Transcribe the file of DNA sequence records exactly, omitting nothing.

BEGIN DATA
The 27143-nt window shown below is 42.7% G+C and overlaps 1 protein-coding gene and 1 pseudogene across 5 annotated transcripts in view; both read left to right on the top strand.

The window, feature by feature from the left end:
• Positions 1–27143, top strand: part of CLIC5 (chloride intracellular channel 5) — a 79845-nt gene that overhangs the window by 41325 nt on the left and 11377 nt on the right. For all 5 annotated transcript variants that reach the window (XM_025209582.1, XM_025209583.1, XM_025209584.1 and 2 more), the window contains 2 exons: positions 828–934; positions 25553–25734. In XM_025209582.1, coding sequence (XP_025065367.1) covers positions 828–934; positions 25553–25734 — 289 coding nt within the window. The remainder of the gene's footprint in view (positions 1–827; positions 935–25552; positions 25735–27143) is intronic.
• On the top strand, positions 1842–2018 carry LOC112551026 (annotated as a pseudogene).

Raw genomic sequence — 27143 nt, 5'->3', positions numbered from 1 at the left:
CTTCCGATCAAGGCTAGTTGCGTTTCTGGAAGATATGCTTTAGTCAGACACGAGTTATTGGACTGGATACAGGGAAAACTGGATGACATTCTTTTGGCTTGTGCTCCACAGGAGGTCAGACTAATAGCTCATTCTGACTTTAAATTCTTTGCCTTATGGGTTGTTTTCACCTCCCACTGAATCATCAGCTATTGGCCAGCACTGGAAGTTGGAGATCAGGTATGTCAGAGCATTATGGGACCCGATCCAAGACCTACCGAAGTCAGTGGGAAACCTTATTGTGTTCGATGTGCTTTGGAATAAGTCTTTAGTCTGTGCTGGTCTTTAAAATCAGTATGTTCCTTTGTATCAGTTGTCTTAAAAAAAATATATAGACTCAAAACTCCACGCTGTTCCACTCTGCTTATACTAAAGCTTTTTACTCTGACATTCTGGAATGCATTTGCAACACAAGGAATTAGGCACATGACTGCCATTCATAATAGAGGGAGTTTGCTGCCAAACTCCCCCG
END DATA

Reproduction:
The 27143-nt window shown below is 42.7% G+C and overlaps 1 protein-coding gene and 1 pseudogene across 5 annotated transcripts in view; both read left to right on the top strand.

The window, feature by feature from the left end:
• Positions 1–27143, top strand: part of CLIC5 (chloride intracellular channel 5) — a 79845-nt gene that overhangs the window by 41325 nt on the left and 11377 nt on the right. For all 5 annotated transcript variants that reach the window (XM_025209582.1, XM_025209583.1, XM_025209584.1 and 2 more), the window contains 2 exons: positions 828–934; positions 25553–25734. In XM_025209582.1, coding sequence (XP_025065367.1) covers positions 828–934; positions 25553–25734 — 289 coding nt within the window. The remainder of the gene's footprint in view (positions 1–827; positions 935–25552; positions 25735–27143) is intronic.
• On the top strand, positions 1842–2018 carry LOC112551026 (annotated as a pseudogene).

Raw genomic sequence — 27143 nt, 5'->3', positions numbered from 1 at the left:
CTTCCGATCAAGGCTAGTTGCGTTTCTGGAAGATATGCTTTAGTCAGACACGAGTTATTGGACTGGATACAGGGAAAACTGGATGACATTCTTTTGGCTTGTGCTCCACAGGAGGTCAGACTAATAGCTCATTCTGACTTTAAATTCTTTGCCTTATGGGTTGTTTTCACCTCCCACTGAATCATCAGCTATTGGCCAGCACTGGAAGTTGGAGATCAGGTATGTCAGAGCATTATGGGACCCGATCCAAGACCTACCGAAGTCAGTGGGAAACCTTATTGTGTTCGATGTGCTTTGGAATAAGTCTTTAGTCTGTGCTGGTCTTTAAAATCAGTATGTTCCTTTGTATCAGTTGTCTTAAAAAAAATATATAGACTCAAAACTCCACGCTGTTCCACTCTGCTTATACTAAAGCTTTTTACTCTGACATTCTGGAATGCATTTGCAACACAAGGAATTAGGCACATGACTGCCATTCATAATAGAGGGAGTTTGCTGCCAAACTCCCCCG